When larger parcels of land are subdivided into smaller parcels and lots for development, access easements and rights of way are important to preserve the marketability of the land. If certain lots do not have desirable access, they may not be suitable for construction. Buyers of private land should ensure that any easements for roadway access to their purchase are valid and enforceable. The Rhode Island Supreme Court recently entered a ruling that affirmed a lower court’s decision to enforce an easement and grant injunctive relief to a developer that was in a dispute with a neighboring landowner over the validity of an easement adjacent to their land.
The plaintiff in the recently decided case is a construction and development company who had purchased land from the defendant in 2016 for purposes of residential construction. As a condition of the purchase agreement, the plaintiff required municipal approval of the subdivision plan that divided the defendant’s parcels. A subdivision plan was drafted and approved by the town of West Warwick, and it included an easement attached to the plaintiff’s lot allowing for access along a private lane that was adjacent to the lot. The warranty deed conveying the lot from the defendant to the plaintiff included a reference to a different subdivision plan that was never recorded or approved by the town, and had no express reference to the easement.
After closing, the defendant chose to obstruct the plaintiff’s access to the private road and denied the existence of an easement. The defendant relied on the unrecorded subdivision plan that had been incorporated into the warranty deed and claimed the plaintiff’s lot did not have an easement to the private road. The defendant placed boulders along the lot’s access to the private lane. The plaintiff sued the defendant in district court, seeking enforcement of the easement pursuant to the recorded subdivision plan, as well as an injunction by the court forcing the defendant to remove the boulders from the property and allow the plaintiff access to the private road.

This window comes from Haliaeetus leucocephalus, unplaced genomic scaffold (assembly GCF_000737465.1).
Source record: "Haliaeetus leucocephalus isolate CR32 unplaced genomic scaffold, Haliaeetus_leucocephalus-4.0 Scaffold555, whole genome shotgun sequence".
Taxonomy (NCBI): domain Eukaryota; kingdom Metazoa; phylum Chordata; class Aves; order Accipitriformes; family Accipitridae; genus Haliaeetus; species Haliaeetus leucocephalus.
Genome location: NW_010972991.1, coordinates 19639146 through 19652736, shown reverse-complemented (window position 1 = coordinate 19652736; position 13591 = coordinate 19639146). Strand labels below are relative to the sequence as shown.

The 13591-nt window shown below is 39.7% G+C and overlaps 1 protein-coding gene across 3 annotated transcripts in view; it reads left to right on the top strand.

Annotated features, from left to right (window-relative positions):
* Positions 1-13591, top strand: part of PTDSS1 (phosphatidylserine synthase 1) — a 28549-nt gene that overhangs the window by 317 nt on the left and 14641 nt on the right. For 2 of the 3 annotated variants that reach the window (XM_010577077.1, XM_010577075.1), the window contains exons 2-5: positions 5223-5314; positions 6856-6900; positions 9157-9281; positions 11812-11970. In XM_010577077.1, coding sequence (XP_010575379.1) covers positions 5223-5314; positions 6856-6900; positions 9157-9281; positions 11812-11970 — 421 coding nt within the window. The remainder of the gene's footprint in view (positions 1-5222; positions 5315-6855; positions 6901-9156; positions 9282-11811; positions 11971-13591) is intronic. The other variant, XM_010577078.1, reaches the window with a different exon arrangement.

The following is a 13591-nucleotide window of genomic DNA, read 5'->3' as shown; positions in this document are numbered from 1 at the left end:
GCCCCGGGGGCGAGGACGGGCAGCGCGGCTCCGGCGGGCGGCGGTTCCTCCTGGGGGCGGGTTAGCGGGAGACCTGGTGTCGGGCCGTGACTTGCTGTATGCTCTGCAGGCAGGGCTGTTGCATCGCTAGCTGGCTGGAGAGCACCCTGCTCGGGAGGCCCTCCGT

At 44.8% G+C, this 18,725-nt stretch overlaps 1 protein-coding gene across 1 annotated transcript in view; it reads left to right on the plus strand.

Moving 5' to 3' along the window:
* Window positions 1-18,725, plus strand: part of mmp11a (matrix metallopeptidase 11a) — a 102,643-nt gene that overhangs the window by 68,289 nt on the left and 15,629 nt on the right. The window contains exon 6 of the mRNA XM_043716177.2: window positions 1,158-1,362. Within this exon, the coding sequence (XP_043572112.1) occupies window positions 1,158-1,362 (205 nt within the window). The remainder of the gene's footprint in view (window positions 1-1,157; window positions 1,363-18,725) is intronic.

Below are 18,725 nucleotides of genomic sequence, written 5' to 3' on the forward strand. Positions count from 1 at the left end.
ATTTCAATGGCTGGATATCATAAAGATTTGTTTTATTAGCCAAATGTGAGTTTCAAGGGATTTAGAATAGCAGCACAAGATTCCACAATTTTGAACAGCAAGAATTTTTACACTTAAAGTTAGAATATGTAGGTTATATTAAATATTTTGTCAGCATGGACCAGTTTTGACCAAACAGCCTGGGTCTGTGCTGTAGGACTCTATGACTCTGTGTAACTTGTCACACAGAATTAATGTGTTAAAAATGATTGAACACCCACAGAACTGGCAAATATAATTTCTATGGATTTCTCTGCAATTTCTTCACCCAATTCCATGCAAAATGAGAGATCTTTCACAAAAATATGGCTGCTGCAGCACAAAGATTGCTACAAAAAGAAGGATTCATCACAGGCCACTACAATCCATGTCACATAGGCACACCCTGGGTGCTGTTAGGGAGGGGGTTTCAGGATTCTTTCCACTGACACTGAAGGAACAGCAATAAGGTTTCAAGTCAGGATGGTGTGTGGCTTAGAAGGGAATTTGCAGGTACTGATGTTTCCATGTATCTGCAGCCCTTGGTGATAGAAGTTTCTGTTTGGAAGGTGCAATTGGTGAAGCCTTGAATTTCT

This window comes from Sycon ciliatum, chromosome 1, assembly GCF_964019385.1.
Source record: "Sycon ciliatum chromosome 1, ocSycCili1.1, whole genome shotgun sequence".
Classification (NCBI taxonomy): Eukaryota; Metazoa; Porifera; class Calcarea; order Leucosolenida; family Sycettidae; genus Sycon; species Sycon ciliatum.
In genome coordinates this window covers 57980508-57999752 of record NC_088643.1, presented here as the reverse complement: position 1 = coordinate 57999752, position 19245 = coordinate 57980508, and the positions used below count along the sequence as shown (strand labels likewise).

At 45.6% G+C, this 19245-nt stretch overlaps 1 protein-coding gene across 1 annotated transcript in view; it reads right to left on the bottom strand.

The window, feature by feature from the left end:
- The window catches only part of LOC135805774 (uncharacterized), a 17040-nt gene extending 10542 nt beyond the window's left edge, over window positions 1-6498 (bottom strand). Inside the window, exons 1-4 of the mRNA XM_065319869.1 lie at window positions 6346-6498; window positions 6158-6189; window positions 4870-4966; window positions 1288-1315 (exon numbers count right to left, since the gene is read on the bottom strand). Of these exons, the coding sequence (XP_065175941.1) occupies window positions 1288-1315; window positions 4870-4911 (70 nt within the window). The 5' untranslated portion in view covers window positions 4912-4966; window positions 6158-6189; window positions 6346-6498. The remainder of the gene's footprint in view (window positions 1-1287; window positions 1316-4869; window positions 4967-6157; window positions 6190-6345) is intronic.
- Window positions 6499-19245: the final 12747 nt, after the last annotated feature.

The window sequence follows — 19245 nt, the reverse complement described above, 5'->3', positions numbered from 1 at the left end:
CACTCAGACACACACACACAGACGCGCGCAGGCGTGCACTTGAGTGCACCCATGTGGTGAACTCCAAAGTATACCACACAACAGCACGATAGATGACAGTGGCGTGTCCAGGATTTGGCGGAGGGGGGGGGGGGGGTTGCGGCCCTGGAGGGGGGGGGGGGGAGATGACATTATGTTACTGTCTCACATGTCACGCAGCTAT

The district court analyzed the warranty deed which conveyed the land and found that it clearly and unambiguously granted the plaintiff an easement to use the disputed road. The inconsistencies between the recorded and unrecorded subdivision plans were not sufficient to prevent the plaintiff from enforcing the easement. Furthermore, the district court granted the plaintiff an injunction and ordered the defendant to remove the boulders and allow the plaintiff access to the private road. The defendant appealed the district court ruling, however, the Rhode Island Supreme Court found no error in the lower court’s reasoning, and the ruling was upheld
Addressing a Property or Right of Way Dispute
Parties to a real estate transaction may have different interpretations of an agreement they entered into, and disputes over boundaries, easements and rights of way often arise. Sometimes, former owners or neighbors will even go so far as to build a barrier to prevent other property owners from using a right of way. When this occurs, legal action may be necessary for a property owners to assert their rights. The Rhode Island real estate attorneys at Bilodeau Capalbo are experienced in property disputes between neighbors, and understand the importance of access and utility rights when contemplating real estate development. Contact our qualified legal team as early as you can to be sure your real estate transaction accounts for all of the necessities. If you are already in a dispute, we can help you obtain the relief you desire and deserve. Contact us by phone at 401-300-4055 to discuss your case and schedule a free consultation with a qualified Rhode Island real estate attorney today.